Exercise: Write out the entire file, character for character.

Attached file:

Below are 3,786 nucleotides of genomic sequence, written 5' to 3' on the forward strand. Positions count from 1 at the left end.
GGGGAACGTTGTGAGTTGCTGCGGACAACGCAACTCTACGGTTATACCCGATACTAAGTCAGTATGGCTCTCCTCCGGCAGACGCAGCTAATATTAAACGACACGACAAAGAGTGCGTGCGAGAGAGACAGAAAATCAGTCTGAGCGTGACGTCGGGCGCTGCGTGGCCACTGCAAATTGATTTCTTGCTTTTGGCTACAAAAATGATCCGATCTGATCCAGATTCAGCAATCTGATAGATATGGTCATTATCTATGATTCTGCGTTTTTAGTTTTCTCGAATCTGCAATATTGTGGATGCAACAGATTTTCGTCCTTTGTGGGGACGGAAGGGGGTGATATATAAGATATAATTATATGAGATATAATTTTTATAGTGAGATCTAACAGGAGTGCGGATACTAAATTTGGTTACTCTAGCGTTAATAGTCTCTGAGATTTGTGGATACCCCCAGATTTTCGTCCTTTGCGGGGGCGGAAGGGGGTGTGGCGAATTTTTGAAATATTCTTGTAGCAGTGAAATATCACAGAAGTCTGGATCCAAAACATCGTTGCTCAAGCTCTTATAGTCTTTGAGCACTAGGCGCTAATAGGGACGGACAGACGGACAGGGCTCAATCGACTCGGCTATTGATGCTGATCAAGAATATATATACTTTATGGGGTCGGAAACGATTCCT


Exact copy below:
Below are 3,786 nucleotides of genomic sequence, written 5' to 3' on the forward strand. Positions count from 1 at the left end.
GGGGAACGTTGTGAGTTGCTGCGGACAACGCAACTCTACGGTTATACCCGATACTAAGTCAGTATGGCTCTCCTCCGGCAGACGCAGCTAATATTAAACGACACGACAAAGAGTGCGTGCGAGAGAGACAGAAAATCAGTCTGAGCGTGACGTCGGGCGCTGCGTGGCCACTGCAAATTGATTTCTTGCTTTTGGCTACAAAAATGATCCGATCTGATCCAGATTCAGCAATCTGATAGATATGGTCATTATCTATGATTCTGCGTTTTTAGTTTTCTCGAATCTGCAATATTGTGGATGCAACAGATTTTCGTCCTTTGTGGGGACGGAAGGGGGTGATATATAAGATATAATTATATGAGATATAATTTTTATAGTGAGATCTAACAGGAGTGCGGATACTAAATTTGGTTACTCTAGCGTTAATAGTCTCTGAGATTTGTGGATACCCCCAGATTTTCGTCCTTTGCGGGGGCGGAAGGGGGTGTGGCGAATTTTTGAAATATTCTTGTAGCAGTGAAATATCACAGAAGTCTGGATCCAAAACATCGTTGCTCAAGCTCTTATAGTCTTTGAGCACTAGGCGCTAATAGGGACGGACAGACGGACAGGGCTCAATCGACTCGGCTATTGATGCTGATCAAGAATATATATACTTTATGGGGTCGGAAACGATTCCT